Digital technologies are transforming nearly every facet of our lives. They can bring joy, support political participation, create new livelihood opportunities and accelerate development gains. But, current digital innovation trajectories and business practices are also undermining civil liberties and exacerbating social and economic inequality. Power and information asymmetries are increasing and societies must confront complex questions around individual agency, political accountability, and future uncertainty.
What are the values, strategies and capacities needed to steer innovation trajectories with social justice?
Digital technologies are central to modern India’s development story. However, low levels of regulatory capacity and stark socioeconomic inequities accentuate the harmful effects of digital technologies. India is at a critical juncture - technology policy decisions taken today will have long term implications for democracy, prosperity, and social justice. Public policy needs to steer technology trajectories toward the public interest, but is often reactive and ad-hoc.
Rather than the downstream management of risk and harm, how might we develop a more anticipatory approach to steer socio-technical change?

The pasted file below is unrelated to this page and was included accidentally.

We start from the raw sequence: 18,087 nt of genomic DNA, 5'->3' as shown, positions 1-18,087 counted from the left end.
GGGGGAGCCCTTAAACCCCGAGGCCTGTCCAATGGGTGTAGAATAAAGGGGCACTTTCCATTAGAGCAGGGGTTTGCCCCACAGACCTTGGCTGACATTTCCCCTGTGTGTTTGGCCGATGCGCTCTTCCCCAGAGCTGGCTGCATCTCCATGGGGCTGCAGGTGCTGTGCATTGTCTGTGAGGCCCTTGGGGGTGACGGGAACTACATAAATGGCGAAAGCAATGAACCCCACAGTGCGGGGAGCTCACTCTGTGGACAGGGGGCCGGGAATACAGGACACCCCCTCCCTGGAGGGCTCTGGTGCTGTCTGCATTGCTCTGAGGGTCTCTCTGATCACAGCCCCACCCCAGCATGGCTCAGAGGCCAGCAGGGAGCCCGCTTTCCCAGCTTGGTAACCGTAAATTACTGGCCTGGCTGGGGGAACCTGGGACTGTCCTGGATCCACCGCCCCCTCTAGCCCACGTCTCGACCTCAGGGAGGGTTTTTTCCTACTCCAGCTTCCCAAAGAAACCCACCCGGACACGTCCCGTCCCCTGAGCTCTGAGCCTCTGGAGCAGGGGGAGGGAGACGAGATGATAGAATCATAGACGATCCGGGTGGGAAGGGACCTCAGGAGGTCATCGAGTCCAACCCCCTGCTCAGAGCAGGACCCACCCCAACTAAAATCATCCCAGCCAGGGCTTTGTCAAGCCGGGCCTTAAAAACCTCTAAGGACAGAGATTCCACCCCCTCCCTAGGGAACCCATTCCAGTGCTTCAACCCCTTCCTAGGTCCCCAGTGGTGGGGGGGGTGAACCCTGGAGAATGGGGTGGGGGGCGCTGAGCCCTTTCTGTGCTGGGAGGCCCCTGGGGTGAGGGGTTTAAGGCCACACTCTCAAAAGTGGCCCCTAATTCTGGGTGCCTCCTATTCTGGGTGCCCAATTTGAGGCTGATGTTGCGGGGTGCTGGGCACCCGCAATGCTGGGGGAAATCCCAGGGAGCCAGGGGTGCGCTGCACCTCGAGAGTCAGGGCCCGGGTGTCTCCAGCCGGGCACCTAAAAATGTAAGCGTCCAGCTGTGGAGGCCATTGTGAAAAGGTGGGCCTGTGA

In response to a growing 'tech-lash' globally, many technology companies have begun to appeal to the language of responsibility and ethics. This may signal a change in societal expectations of technology companies, and consequently, a change in their business practices. But the use of the language of responsibility can also be a way for companies to avoid more stringent regulatory measures - a way of ‘ethics-washing’ while continuing business as usual.
States have the primary responsibility to protect citizens from harm. But, many are reluctant to over-regulate emerging digital technologies for fear of stifling innovation and economic growth. States may also lack the institutional frameworks and capacities to adequately regulate emerging technologies. Many national AI policies, including from India, thus call for responsible self-regulation by technology companies.
How might we re-frame responsibility into a productive category, oriented toward the realization of positive social outcomes, rather than a reduction of regulatory and policy steering?
The growing use of the language of responsibility and ethics by technology companies and governments creates a strategic window for civil society to shape what is meant by responsibility and its practice.